9–18. The tone of the Psalm changes. The recollection of past mercies brings present suffering into sharper relief. “A sorrow’s crown of sorrow is remembering happier things.” This part of the Psalm reminds us of Psalms 6, and of Jeremiah’s complaints.Verse 9. - Have mercy upon me, O Lord, for I am in trouble. The psalmist follows up his prayer for mercy by an exposition of his need of mercy. He is in trouble, in sore trouble - "hard pressed," as Hengstenberg translates - distressed both in mind and body. Mine eye is consumed with grief (comp. Psalm 6:7, where the expression is almost identical). The grief intended is "that produced by provocation or spiteful treatment" (Kay). It causes him to weep so much that his eye is well-nigh "consumed" or "eaten away." Yea, my soul and my belly. Some explain this as meaning simply "my soul and my body" (Hengstenberg, Alexander, Revised Version); but others regard the "belly" as denoting "the very centre of physical life and of the emotions" (comp. Job 32:19). (Heb.: 31:2-9) The poet begins with the prayer for deliverance, based upon the trust which Jahve, to whom he surrenders himself, cannot possibly disappoint; and rejoices beforehand in the protection which he assumes will, without any doubt, be granted. Out of his confident security in God (הסיתי) springs the prayer: may it never come to this with me, that I am put to confusion by the disappointment of my hope. This prayer in the form of intense desire is followed by prayers in the direct form of supplication. The supplicatory פלּטני is based upon God's righteousness, which cannot refrain from repaying conduct consistent with the order of redemption, though after prolonged trial, with the longed for tokens of deliverance. In the second paragraph, the prayer is moulded in accordance with the circumstances of him who is chased by Saul hither and thither among the mountains and in the desert, homeless and defenceless. In the expression צוּר מעוז, מעוז is genit. appositionis: a rock of defence (מעוז from עזז, as in Psalm 27:1), or rather: of refuge (מעוז equals Arab. m‛âd, from עוּז, עוז equals Arab. 'âd, as in Psalm 37:39; Psalm 52:9, and probably also in Isaiah 30:2 and elsewhere);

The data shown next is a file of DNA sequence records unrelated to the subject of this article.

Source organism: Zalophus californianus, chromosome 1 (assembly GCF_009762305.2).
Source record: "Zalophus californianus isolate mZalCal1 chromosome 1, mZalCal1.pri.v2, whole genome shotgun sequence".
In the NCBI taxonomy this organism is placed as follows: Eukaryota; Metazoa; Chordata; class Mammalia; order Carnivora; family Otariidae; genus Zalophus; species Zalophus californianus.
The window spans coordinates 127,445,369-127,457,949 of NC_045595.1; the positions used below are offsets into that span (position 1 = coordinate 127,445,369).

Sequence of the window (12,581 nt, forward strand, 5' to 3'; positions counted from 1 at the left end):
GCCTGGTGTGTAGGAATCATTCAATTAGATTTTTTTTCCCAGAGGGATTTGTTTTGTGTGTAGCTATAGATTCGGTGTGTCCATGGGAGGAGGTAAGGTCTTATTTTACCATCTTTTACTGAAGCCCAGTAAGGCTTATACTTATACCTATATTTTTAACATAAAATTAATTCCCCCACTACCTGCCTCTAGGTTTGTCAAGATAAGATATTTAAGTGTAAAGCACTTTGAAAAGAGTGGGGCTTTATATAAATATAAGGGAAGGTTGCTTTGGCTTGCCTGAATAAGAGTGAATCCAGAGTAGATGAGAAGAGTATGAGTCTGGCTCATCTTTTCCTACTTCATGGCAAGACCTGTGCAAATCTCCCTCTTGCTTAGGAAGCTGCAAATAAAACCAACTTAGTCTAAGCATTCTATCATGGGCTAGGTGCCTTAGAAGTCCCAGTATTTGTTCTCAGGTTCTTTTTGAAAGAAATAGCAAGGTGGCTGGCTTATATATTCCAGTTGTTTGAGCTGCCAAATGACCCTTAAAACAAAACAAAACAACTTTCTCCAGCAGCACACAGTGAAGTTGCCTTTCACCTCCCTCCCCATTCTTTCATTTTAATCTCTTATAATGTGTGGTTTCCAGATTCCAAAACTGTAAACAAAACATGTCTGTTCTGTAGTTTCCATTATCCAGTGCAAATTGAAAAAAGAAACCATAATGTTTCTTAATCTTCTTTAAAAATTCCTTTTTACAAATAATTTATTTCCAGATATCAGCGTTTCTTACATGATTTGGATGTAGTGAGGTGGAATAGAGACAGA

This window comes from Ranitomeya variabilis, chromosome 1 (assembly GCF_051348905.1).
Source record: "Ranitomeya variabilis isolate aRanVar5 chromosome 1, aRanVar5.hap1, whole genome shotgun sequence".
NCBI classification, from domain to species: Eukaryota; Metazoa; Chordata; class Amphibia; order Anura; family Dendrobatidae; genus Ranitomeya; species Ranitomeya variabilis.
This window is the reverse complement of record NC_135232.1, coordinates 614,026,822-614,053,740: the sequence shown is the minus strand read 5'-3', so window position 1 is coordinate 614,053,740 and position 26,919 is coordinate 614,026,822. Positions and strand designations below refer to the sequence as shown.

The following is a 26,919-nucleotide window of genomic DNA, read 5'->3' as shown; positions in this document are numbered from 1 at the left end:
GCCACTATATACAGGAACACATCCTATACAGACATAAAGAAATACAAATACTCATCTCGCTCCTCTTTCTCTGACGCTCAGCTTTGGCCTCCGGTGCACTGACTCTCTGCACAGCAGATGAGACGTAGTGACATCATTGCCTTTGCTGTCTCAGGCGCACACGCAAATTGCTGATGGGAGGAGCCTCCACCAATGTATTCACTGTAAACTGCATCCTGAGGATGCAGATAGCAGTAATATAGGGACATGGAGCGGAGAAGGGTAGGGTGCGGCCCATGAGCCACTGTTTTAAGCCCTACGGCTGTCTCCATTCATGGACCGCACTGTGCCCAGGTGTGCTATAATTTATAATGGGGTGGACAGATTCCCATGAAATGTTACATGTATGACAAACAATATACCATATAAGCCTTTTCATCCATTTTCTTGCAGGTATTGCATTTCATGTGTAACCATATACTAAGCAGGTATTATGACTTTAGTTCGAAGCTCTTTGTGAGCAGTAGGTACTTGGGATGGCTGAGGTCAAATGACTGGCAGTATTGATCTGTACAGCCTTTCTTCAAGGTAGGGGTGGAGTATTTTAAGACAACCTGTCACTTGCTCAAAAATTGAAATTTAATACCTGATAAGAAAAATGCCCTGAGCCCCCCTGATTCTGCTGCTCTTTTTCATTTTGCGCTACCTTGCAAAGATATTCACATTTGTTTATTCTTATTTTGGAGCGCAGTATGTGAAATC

(Note: It can hardly be doubted, that, in opposition to the pointing as we have it, which only recognises one מעוז (מעז) from עזז, to be strong, there are two different substantives having this principal form, viz., מעז a fortress, secure place, bulwark, which according to its derivation is inflected מעזּי, etc., and מעוז equivalent to the Arabic ma‛âdh, a hiding-place, defence, refuge, which ought to have been declined מעוזי or מעוּזי like the synonymous מנוּסי (Olshausen 201, 202). Moreover עוּז, Arab. 'âd, like חסה, of which it is the parallel word in Isaiah 30:2, means to hide one's self anywhere (Piel and Hiph., Hebrew העיז, according to the Kamus, Zamachshari and Neshwn: to hide any one, e.g., Koran 3:31); hence Arab. 'â‛d, a plant that grows among bushes (bên esh-shôk according to the Kamus) or in the crevices of the rocks (fi-l-hazn according to Neshwn) and is thus inaccessible to the herds; Arab. 'wwad, gazelles that are invisible, i.e., keep hidden, for seven days after giving birth, also used of pieces of flesh of which part is hidden among the bones; Arab. 'ûdat, an amulet with which a man covers himself (protegit), and so forth. - Wetzstein.

Consequently מעוז (formed like Arab. m‛âd, according to Neshwn equivalent to Arab. ma'wad) is prop. a place in which to hide one's self, synonymous with מחסה, מנוס, Arab. mlâd, malja‛, and the like. True, the two substantives from עזז and עוז meet in their meanings like praesidium and asylum, and according to passages like Jeremiah 16:19 appear to be blended in the genius of the language, but they are radically distinct.)

a rock-castle, i.e., a castle upon a rock, would be called מעוז צוּר, reversing the order of the words. צוּר מעוז in Psalm 71:3, a rock of habitation, i.e., of safe sojourn, fully warrants this interpretation. מצוּדה, prop. specula, signifies a mountain height or the summit of a mountain; a house on the mountain height is one that is situated on some high mountain top and affords a safe asylum (vid., on Psalm 18:3). The thought "show me Thy salvation, for Thou art my Saviour," underlies the connection expressed by כּי in Psalm 31:4 and Psalm 31:5. Lster considers it to be illogical, but it is the logic of every believing prayer. The poet prays that God would become to him, actu reflexo, that which to the actus directus of his faith He is even now. The futures in Psalm 31:4, Psalm 31:5 express hopes which necessarily arise out of that which Jahve is to the poet. The interchangeable notions הנחה and נהל, with which we are familiar from Psalm 23:1-6, stand side by side, in order to give urgency to the utterance of the longing for God's gentle and safe guidance. Instead of translating it "out of the net, which etc.," according to the accents (cf. Psalm 10:2; Psalm 12:8) it should be rendered "out of the net there," so that טמנוּ לּי is a relative clause without the relative.